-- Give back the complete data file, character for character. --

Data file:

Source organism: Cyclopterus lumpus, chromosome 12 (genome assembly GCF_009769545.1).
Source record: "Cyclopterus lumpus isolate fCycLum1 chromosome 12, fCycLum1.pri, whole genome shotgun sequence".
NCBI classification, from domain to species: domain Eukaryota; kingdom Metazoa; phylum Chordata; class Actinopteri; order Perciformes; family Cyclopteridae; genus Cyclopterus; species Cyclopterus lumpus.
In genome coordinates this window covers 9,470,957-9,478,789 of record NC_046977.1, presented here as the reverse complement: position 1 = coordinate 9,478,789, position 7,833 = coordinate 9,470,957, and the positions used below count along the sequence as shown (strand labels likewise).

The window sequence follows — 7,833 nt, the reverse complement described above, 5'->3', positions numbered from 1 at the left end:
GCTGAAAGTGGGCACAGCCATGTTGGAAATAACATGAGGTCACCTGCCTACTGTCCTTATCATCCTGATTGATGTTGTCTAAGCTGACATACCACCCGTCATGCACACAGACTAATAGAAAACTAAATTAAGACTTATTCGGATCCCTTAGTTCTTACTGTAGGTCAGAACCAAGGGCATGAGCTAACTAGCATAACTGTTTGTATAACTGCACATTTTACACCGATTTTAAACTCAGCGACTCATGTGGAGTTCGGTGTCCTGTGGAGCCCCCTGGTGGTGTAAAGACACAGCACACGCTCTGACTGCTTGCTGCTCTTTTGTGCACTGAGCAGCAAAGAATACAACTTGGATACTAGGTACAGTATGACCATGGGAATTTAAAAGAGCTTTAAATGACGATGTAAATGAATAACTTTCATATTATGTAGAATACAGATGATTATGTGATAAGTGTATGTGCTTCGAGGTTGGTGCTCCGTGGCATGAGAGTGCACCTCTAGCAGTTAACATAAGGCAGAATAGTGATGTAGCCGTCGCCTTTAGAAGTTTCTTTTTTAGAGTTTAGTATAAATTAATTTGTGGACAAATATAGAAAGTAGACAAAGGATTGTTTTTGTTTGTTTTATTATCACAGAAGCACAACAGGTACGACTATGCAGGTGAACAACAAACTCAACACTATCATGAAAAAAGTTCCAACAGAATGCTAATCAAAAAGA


Source organism: Cyclopterus lumpus, chromosome 12 (genome assembly GCF_009769545.1).
Source record: "Cyclopterus lumpus isolate fCycLum1 chromosome 12, fCycLum1.pri, whole genome shotgun sequence".
NCBI classification, from domain to species: domain Eukaryota; kingdom Metazoa; phylum Chordata; class Actinopteri; order Perciformes; family Cyclopteridae; genus Cyclopterus; species Cyclopterus lumpus.
In genome coordinates this window covers 9,470,957-9,478,789 of record NC_046977.1, presented here as the reverse complement: position 1 = coordinate 9,478,789, position 7,833 = coordinate 9,470,957, and the positions used below count along the sequence as shown (strand labels likewise).

The window sequence follows — 7,833 nt, the reverse complement described above, 5'->3', positions numbered from 1 at the left end:
GCTGAAAGTGGGCACAGCCATGTTGGAAATAACATGAGGTCACCTGCCTACTGTCCTTATCATCCTGATTGATGTTGTCTAAGCTGACATACCACCCGTCATGCACACAGACTAATAGAAAACTAAATTAAGACTTATTCGGATCCCTTAGTTCTTACTGTAGGTCAGAACCAAGGGCATGAGCTAACTAGCATAACTGTTTGTATAACTGCACATTTTACACCGATTTTAAACTCAGCGACTCATGTGGAGTTCGGTGTCCTGTGGAGCCCCCTGGTGGTGTAAAGACACAGCACACGCTCTGACTGCTTGCTGCTCTTTTGTGCACTGAGCAGCAAAGAATACAACTTGGATACTAGGTACAGTATGACCATGGGAATTTAAAAGAGCTTTAAATGACGATGTAAATGAATAACTTTCATATTATGTAGAATACAGATGATTATGTGATAAGTGTATGTGCTTCGAGGTTGGTGCTCCGTGGCATGAGAGTGCACCTCTAGCAGTTAACATAAGGCAGAATAGTGATGTAGCCGTCGCCTTTAGAAGTTTCTTTTTTAGAGTTTAGTATAAATTAATTTGTGGACAAATATAGAAAGTAGACAAAGGATTGTTTTTGTTTGTTTTATTATCACAGAAGCACAACAGGTACGACTATGCAGGTGAACAACAAACTCAACACTATCATGAAAAAAGTTCCAACAGAATGCTAATCAAAAAGA